Monday, April 25, 2016

Remember the Playground?

Here's 11 things you don't see on the playground any more.

I remember really long slides. When you were little, just climbing the ladder was a daunting affair. Really, even then, would my mother have let a 5 year old climb an extension ladder and step up onto the roof? But it was on the playground and no one considered it.

Teeter-totters. 'Nuff said.

Monkey bars and jungle gyms. I never broke an arm or a collarbone, but I was there when it happened.

The most unusual thing I have seen for kids to play on was in Beaufort, S.C. There was a small park on Pigeon Point that had an old fighter jet sitting on it's landing gear. The tires were flat. The canopy was open. You could climb on it, up in the engine cavity or over the wings, sit in the cockpit, it was just there, all sharp edges and oxidation.

I was an adult, working on F-4s, and lived just down the street. I would walk around it, look at things, wonder what year it had taken it's last flight, and who the guys were that had last safety wired a bolt in place.

It was an FJ-2 Fury and the base eventually took the plane back and fixed it up . It is on a pedestal outside the gate at MCAS Beaufort. Kids don't play on it anymore.


What's your memories of playgrounds?

11 comments:

Jim said...

Fire trucks. Old, open cab, cracked rubber parts, rusted chrome, smelled of grease and adventure!

juvat said...

I remember an F-86 in a schoolyard in Novato CA. I don't remember the cockpit being accessible, but I do remember being able to crawl in the intake and exit out the exhaust. Mom would usually have to drag me home from there. I don't remember anyone injured beyond a small cut or scrape. Well, until I broke an arm discovering inertia.

Chickenmom said...

Getting the swings go fast and high enough to wrap around the top! Wheeee!

Sdv1949 said...

After you climbed to the top of that long, tall slide the steel would burn your butt all the way down from it sitting in the sun all day.

Old NFO said...

+1 on Jim, and our little local playground still has a version of monkey bars, AND a merry-go-round!!! (But this is in Texas)...

scoobyintexas said...

One park I went to as a kid had some sort of WWII surplus tracked armored vehicle with a big gun. It wasn't a Sherman; maybe a tank destroyer?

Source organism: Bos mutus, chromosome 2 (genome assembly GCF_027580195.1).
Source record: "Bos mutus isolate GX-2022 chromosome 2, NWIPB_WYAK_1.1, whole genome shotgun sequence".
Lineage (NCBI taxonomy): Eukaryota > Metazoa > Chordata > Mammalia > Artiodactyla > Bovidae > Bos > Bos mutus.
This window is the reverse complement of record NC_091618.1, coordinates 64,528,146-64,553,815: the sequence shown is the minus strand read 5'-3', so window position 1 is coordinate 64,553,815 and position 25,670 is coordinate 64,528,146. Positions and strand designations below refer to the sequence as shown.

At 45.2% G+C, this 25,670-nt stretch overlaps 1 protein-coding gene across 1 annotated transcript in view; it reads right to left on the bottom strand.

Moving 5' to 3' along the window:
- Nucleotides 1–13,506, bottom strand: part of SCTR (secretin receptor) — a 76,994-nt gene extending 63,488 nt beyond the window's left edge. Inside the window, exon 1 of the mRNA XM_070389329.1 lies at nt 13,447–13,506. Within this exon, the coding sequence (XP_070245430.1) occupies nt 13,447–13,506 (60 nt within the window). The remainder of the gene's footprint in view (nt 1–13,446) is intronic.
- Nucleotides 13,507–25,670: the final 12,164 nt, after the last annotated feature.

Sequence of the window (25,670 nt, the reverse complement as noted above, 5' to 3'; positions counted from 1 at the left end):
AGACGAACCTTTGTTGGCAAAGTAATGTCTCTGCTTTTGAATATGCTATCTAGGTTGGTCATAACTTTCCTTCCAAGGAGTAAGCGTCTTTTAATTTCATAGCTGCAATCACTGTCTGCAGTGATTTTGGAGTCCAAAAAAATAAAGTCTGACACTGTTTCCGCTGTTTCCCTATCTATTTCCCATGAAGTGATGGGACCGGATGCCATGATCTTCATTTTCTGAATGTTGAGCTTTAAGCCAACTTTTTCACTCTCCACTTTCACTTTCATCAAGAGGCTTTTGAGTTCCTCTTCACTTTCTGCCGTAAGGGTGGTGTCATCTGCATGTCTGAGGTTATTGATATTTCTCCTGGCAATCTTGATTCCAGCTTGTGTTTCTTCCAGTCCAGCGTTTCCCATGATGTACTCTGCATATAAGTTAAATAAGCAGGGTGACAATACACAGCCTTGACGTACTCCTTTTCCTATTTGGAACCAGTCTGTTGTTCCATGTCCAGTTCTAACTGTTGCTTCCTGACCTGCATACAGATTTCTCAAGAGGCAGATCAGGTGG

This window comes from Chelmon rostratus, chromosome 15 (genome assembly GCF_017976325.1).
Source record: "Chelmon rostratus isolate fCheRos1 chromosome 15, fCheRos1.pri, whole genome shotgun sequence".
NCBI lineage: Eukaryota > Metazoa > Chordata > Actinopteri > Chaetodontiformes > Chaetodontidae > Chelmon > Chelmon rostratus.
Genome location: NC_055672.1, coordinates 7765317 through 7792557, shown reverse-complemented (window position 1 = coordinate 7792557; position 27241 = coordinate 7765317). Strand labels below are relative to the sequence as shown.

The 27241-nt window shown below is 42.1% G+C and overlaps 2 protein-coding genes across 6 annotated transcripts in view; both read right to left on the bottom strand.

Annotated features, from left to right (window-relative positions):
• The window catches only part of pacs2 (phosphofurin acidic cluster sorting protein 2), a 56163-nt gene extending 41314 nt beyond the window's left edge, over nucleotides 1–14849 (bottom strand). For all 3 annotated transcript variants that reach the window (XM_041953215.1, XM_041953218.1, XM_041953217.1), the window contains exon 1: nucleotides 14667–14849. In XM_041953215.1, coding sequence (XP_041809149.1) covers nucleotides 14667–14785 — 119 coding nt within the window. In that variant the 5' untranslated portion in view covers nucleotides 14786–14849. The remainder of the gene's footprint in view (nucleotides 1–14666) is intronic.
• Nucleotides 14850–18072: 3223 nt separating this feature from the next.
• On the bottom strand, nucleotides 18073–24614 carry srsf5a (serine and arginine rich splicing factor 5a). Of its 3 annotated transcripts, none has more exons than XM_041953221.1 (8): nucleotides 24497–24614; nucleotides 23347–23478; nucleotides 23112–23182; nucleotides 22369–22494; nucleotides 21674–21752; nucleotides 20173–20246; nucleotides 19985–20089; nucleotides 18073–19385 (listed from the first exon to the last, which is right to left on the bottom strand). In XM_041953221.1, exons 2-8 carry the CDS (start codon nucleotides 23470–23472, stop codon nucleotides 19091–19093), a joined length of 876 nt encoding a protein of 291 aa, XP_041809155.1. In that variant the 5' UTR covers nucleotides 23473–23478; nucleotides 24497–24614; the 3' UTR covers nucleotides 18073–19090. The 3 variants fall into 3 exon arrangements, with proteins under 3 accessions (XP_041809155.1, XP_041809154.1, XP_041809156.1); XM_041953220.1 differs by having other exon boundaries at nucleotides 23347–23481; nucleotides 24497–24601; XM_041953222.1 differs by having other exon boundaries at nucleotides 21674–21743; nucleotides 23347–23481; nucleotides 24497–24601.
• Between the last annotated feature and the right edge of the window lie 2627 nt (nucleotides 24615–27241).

Guffaw in AZ said...

Swings, monkey bars, tetherball.
The metal merry-go-round - you rand in circles and jumped on to get dizzy!

Much of the equipment was too hot half the year, when the temps were above 90 or 100!

gfa

GuardDuck said...

I grew up in logging country. We had old tires from earth moving equipment laid out and half buried for us to play in and on.

Bob said...

My first elementary school had a "fort" that incorporated monkey bars, a ladder, a roofed platform about 6' high, a slide to exit the platform, as well as a "fireman's pole" to exit the platform from the center. Since the Batman TV series with Adam West was televised in those days, we'd yell "To the Batpoles!" and giggle hysterically when we used it.

Later on, when President Kennedy's physical fitness program became popular, the same school installed an obstacle course behind the playground, which included a tower to be climbed via chains (about 15' high, as I recall) and a climbing rope that was about 20' long.

knirirr said...

The very playground rides I remember using can be seen here. I also recall another park having a defunct steam shunting engine which was made available for children to play on.

Murphy's Law said...

Long, tall slides that were hot as the sun if you slid down wearing shorts...Swings that you could nearly reach escape velocity on before launching yourself downrange into the sand piled up just for that....Merry-go-rounds that served only to allow experiments in centrifugal force and nausea...teeter-totters that could launch rocks and small kids clean out of the playground when you jumped on the other end...

Best "toy" ever though was an old steam engine at a particular park that you could climb all over and get cut up on. But these were all in the days before scums-sucking personal injury lawyers started advertising on TV, promising wealth to the parents of kids hurt in the least on these deadly accoutrements of fun.